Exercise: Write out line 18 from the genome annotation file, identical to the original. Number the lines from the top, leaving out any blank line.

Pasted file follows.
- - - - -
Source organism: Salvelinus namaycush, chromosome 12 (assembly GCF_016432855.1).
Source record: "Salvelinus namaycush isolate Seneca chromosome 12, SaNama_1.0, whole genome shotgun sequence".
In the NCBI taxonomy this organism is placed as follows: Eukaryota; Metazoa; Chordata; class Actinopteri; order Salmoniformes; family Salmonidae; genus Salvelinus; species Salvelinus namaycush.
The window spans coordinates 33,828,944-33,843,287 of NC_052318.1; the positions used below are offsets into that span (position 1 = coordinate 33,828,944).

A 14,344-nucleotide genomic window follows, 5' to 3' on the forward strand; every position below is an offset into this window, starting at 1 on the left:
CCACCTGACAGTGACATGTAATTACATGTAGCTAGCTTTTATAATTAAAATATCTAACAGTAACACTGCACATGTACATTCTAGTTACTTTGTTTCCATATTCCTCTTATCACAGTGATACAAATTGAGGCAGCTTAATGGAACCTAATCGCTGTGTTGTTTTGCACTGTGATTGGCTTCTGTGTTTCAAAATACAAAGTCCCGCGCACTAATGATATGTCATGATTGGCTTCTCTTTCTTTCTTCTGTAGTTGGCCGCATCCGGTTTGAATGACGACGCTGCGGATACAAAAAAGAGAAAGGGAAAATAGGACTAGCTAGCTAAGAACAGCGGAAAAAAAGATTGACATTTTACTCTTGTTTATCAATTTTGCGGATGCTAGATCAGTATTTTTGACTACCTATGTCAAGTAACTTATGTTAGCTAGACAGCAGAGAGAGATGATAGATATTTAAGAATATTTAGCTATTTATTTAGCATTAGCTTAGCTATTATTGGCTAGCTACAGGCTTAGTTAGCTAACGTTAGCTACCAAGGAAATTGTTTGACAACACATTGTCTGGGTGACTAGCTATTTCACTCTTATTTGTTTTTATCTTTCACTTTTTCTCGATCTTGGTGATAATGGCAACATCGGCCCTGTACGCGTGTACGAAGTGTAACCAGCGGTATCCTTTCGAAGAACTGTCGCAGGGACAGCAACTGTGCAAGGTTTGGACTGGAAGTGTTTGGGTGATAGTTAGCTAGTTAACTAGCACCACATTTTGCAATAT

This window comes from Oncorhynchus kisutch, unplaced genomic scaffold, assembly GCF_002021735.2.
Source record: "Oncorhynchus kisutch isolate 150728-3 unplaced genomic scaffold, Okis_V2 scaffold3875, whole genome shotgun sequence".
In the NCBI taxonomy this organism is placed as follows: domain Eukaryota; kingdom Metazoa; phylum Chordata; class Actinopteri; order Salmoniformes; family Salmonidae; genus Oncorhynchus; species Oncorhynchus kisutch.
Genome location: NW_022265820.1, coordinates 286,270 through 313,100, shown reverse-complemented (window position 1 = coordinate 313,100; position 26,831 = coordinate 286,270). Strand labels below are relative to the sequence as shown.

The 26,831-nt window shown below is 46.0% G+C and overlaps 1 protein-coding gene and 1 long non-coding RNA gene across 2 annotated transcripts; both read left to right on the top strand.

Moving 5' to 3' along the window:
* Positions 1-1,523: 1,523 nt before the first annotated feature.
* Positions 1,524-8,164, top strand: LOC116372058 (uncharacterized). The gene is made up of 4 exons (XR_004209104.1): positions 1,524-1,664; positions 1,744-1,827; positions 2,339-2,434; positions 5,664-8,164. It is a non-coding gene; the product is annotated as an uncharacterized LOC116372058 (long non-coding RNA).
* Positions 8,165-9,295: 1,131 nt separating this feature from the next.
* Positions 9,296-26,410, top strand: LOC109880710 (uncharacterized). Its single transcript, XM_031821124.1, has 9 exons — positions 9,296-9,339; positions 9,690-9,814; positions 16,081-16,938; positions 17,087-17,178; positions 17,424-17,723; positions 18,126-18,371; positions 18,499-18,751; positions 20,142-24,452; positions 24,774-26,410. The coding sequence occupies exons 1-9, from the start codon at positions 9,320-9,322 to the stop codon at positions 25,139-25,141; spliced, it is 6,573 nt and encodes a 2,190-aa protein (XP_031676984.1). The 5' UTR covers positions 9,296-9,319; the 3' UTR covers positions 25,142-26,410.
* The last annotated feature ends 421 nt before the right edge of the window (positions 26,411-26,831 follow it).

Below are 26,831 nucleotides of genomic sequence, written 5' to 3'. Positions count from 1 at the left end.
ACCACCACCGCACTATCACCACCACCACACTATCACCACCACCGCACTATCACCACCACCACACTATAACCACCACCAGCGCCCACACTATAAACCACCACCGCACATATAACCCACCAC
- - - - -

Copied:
Below are 26,831 nucleotides of genomic sequence, written 5' to 3'. Positions count from 1 at the left end.